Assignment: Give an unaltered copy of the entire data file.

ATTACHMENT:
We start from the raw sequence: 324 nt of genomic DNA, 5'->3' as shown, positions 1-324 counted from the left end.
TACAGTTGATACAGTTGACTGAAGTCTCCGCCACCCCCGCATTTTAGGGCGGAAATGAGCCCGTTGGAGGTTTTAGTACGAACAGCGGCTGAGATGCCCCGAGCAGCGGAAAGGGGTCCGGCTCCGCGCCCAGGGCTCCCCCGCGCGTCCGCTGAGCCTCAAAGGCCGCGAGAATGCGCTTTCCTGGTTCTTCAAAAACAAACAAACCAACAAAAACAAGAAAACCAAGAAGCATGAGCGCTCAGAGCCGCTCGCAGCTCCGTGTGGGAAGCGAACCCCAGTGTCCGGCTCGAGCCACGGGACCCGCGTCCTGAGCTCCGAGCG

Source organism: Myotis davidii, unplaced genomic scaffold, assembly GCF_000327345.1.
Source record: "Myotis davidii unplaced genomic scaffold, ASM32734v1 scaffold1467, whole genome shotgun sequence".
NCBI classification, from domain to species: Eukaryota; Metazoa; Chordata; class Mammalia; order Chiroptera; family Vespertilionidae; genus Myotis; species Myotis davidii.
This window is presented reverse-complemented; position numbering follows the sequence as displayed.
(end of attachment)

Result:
We start from the raw sequence: 324 nt of genomic DNA, 5'->3' as shown, positions 1-324 counted from the left end.
TACAGTTGATACAGTTGACTGAAGTCTCCGCCACCCCCGCATTTTAGGGCGGAAATGAGCCCGTTGGAGGTTTTAGTACGAACAGCGGCTGAGATGCCCCGAGCAGCGGAAAGGGGTCCGGCTCCGCGCCCAGGGCTCCCCCGCGCGTCCGCTGAGCCTCAAAGGCCGCGAGAATGCGCTTTCCTGGTTCTTCAAAAACAAACAAACCAACAAAAACAAGAAAACCAAGAAGCATGAGCGCTCAGAGCCGCTCGCAGCTCCGTGTGGGAAGCGAACCCCAGTGTCCGGCTCGAGCCACGGGACCCGCGTCCTGAGCTCCGAGCG

Source organism: Myotis davidii, unplaced genomic scaffold, assembly GCF_000327345.1.
Source record: "Myotis davidii unplaced genomic scaffold, ASM32734v1 scaffold1467, whole genome shotgun sequence".
NCBI classification, from domain to species: Eukaryota; Metazoa; Chordata; class Mammalia; order Chiroptera; family Vespertilionidae; genus Myotis; species Myotis davidii.
This window is presented reverse-complemented; position numbering follows the sequence as displayed.